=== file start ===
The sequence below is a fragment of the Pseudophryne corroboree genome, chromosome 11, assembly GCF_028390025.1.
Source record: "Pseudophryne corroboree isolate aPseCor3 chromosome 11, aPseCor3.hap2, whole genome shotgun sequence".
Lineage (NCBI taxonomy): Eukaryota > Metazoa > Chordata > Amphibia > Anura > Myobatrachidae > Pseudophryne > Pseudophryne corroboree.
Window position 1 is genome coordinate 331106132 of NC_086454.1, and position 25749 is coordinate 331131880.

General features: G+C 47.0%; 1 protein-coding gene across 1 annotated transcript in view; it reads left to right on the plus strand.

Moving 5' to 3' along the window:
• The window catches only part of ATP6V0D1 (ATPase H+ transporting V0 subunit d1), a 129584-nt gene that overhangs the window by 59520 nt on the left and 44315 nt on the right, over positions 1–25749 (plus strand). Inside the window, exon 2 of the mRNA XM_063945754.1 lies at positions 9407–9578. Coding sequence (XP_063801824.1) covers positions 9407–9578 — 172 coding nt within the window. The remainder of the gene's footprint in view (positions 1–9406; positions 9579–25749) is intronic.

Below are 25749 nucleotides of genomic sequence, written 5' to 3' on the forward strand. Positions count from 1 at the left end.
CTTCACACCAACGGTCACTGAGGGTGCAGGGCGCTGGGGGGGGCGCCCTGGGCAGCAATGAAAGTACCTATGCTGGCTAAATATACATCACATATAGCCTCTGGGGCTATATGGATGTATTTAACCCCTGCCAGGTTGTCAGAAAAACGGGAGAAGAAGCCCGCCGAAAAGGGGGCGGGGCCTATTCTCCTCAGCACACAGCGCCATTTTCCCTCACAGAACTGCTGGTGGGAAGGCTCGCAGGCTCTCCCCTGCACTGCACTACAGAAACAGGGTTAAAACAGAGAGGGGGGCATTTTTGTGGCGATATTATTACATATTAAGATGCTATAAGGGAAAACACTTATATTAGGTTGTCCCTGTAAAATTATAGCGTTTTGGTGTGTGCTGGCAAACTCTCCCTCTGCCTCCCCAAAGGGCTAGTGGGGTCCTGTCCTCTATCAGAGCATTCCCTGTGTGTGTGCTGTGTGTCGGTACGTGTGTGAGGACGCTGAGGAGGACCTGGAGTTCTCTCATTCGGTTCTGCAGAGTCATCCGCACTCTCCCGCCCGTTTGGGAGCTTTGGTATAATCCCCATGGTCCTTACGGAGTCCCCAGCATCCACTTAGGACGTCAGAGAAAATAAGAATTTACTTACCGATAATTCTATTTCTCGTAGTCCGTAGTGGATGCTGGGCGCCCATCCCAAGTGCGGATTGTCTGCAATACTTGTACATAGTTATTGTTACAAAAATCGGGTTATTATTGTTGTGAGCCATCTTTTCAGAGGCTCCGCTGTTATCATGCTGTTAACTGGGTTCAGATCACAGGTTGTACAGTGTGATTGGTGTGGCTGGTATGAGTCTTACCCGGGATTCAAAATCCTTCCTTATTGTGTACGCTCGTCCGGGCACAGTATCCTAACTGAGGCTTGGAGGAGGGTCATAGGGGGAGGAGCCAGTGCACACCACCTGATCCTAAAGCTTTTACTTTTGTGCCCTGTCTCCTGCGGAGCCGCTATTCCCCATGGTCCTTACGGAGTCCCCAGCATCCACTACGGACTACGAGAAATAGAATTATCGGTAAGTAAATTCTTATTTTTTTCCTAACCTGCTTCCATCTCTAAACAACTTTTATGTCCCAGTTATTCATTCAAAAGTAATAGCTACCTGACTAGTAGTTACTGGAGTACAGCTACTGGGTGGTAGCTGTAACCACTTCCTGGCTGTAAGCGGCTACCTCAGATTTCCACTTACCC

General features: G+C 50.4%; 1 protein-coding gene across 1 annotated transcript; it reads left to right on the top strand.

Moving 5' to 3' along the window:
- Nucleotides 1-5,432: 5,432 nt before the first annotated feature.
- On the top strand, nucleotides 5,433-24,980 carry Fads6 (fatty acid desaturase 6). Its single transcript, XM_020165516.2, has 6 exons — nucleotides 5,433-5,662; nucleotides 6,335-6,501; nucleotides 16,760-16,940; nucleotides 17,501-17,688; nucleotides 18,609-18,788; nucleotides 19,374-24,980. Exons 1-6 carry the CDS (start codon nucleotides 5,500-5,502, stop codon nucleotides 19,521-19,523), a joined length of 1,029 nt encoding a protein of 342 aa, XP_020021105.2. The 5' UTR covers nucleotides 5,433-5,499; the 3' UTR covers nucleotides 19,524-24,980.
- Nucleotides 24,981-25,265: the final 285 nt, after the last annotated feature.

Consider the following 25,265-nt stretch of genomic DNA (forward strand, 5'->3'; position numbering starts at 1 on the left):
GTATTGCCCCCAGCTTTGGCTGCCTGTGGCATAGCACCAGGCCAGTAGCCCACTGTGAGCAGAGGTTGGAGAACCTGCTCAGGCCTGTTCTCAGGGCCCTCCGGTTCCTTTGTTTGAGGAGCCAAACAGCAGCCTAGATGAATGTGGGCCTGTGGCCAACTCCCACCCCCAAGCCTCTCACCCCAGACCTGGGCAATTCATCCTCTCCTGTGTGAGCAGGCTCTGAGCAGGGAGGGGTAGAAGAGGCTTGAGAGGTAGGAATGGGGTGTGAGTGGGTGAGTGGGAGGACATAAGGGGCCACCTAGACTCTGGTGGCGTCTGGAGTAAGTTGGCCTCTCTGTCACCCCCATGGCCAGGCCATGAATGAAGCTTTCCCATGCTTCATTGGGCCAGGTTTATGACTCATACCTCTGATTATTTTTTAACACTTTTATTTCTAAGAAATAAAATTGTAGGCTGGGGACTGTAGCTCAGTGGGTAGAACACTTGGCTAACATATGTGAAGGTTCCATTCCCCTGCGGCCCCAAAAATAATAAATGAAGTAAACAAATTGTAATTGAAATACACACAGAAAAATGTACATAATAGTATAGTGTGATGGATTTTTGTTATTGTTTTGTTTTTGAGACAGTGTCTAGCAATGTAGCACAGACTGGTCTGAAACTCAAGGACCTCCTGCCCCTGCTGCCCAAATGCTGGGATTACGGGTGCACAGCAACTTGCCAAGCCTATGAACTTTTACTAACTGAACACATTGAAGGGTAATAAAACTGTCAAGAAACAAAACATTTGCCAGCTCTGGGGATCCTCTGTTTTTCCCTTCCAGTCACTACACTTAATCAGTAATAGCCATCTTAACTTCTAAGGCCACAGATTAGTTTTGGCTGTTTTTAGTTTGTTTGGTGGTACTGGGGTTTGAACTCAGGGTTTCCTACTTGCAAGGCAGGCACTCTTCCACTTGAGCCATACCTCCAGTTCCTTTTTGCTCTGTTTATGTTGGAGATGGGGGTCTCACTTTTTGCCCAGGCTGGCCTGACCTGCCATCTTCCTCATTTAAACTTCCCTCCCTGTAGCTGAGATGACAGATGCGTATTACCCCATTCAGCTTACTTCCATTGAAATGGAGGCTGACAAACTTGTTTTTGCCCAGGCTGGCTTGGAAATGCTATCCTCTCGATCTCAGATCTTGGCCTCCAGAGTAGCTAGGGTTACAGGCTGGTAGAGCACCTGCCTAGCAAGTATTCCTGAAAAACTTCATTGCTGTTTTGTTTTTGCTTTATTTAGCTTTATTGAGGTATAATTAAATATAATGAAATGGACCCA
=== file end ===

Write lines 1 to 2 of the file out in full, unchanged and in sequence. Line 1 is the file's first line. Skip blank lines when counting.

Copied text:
The sequence below is a fragment of the Pseudophryne corroboree genome, chromosome 11, assembly GCF_028390025.1.
Source record: "Pseudophryne corroboree isolate aPseCor3 chromosome 11, aPseCor3.hap2, whole genome shotgun sequence".